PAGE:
Weighing in on Healthy Behaviors
One size does not fit all when it comes to people. There are plenty of misconceptions about the meaning of Health At Every Size®, including that a person can be healthy at any weight. Unfortunately, that just isn’t true. Each body is designed with an ideal weight range where it will function best, and outside that healthy range, it won’t perform as it should.
However, this ideal weight is not the same for everyone. With this idea in mind, the Healthy At Every Size® program supports people in adopting healthy habits for the purpose of wellness, not with weight loss as the ultimate goal.
Many people engage in healthy behaviors like exercising and eating balanced diets in order to lose weight. The assumption is that weight loss equals health. But weight is not a good measure of health. You can’t look at someone’s size and assess their health.
Furthermore, when weight loss is the primary goal, frustration and self-hatred can result, leading to unhealthy weight loss practices, and possibly giving up altogether.
Health At Every Size®, or HAES®, puts the focus on health rather than weight. When recognizing weight isn’t the true measurement of health, we can engage in a more sensible approach, being mindful of a person’s behaviors, resources and abilities. By eating a balanced diet and participating in enjoyable physical activities, we’ll improve our health, even if our weight remains unchanged.
HAES® is based on the belief that all bodies are good bodies, and that people of all shapes and sizes can take meaningful steps to improve their health. When we love and appreciate our bodies, we’re more likely to improve our health, increase our self-worth, and stay committed to healthy behavior.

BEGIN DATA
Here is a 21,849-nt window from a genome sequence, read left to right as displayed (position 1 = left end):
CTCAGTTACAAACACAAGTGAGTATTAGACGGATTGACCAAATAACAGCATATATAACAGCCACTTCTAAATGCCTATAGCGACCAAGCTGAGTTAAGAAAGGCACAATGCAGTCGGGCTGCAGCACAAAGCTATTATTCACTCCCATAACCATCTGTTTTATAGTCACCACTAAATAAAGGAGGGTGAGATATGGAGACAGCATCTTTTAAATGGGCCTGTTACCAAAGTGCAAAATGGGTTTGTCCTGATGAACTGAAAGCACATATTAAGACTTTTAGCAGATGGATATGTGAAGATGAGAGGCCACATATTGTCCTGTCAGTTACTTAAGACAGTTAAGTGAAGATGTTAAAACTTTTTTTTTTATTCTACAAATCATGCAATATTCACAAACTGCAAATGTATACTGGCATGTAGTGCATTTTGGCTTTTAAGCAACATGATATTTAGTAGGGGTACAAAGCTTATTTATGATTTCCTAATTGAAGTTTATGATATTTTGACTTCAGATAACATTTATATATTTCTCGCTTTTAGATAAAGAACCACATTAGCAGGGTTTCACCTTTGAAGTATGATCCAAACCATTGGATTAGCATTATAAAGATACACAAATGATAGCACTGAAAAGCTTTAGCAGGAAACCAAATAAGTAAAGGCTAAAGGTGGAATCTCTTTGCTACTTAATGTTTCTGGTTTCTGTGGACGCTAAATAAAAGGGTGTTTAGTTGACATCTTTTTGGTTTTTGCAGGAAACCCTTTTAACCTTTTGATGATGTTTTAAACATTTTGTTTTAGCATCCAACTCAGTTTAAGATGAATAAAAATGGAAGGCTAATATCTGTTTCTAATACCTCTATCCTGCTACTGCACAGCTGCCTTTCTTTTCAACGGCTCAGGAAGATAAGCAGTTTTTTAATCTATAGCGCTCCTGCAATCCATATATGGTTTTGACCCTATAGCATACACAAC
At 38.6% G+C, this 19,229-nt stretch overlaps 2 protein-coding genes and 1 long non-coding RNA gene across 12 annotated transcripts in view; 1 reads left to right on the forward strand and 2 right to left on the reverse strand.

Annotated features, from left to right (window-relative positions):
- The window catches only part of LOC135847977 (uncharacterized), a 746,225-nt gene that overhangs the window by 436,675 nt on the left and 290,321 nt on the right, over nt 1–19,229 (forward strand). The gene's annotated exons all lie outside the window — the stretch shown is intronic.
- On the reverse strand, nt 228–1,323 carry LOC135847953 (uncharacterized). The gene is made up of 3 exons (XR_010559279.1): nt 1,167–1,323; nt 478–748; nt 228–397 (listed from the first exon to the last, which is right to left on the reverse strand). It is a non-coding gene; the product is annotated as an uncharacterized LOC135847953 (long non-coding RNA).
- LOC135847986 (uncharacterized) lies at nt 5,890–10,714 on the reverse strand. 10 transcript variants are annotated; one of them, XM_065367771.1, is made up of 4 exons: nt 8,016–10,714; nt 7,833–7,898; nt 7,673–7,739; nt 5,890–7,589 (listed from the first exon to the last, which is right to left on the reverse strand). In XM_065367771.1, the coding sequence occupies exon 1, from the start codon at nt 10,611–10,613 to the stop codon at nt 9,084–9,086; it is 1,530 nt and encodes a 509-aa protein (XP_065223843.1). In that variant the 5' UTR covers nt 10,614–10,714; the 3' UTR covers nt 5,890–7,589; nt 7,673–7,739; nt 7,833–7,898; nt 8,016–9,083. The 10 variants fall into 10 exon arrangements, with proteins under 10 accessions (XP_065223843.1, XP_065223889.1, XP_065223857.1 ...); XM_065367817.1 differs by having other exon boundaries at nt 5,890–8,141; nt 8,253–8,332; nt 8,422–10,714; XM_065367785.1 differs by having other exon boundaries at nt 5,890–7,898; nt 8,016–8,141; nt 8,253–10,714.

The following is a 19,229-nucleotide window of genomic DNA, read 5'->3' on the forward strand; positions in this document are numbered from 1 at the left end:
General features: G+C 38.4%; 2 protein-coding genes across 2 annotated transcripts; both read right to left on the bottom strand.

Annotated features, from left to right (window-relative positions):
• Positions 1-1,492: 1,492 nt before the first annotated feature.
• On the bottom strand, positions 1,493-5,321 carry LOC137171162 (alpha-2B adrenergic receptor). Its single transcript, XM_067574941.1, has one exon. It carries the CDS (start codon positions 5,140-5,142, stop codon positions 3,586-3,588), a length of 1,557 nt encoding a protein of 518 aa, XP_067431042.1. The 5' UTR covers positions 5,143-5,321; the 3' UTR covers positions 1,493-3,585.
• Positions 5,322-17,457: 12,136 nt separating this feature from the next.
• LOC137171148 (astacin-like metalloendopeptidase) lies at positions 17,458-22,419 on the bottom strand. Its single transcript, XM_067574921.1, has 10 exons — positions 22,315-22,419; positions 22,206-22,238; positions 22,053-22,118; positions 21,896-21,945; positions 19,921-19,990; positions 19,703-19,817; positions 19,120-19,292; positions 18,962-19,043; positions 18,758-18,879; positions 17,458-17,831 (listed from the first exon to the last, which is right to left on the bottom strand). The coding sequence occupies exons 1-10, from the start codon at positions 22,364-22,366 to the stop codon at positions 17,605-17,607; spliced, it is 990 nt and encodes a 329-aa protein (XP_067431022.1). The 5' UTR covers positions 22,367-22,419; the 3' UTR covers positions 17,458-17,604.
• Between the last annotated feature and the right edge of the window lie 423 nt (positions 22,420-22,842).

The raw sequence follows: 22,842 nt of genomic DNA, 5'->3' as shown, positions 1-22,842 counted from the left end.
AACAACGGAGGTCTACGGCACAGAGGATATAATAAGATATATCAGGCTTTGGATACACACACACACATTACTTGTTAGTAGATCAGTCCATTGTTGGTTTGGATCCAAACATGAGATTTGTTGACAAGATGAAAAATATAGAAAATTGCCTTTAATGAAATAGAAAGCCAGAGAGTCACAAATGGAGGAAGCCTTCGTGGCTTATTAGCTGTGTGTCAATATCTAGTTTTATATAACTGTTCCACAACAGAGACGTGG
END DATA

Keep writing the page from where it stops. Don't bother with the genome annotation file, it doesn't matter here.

The Association for Size Diversity and Health (ASDAH) outlines the following principles for Health At Every Size®.
1. Weight Inclusivity:
Accept and respect the inherent diversity of body shapes and sizes and reject the idealizing or pathologizing of specific weights.
2. Health Enhancement: Support health policies that improve and equalize access to information and services, and personal practices that improve human well-being, including attention to individual physical, economic, social, spiritual, emotional, and other needs.
3. Respectful Care: Acknowledge our biases, and work to end weight discrimination, weight stigma, and weight bias. Provide information and services from an understanding that socio-economic status, race, gender, sexual orientation, age, and other identities impact weight stigma, and support environments that address these inequalities.
4. Eating for Well-Being: Promote flexible, individualized eating based on hunger, satiety, nutritional needs, and pleasure, rather than any externally regulated eating plan focused on weight control.
5. Life-Enhancing Movement: Support physical activities that allow people of all sizes, abilities, and interests to engage in enjoyable movement, to the degree that they choose.
Brought to you by
Dr. Michelle Mannia, a clinical psychologist and Certified Eating Disorder Specialist in South Bend.
For more information, visit www.drmichellemannia.com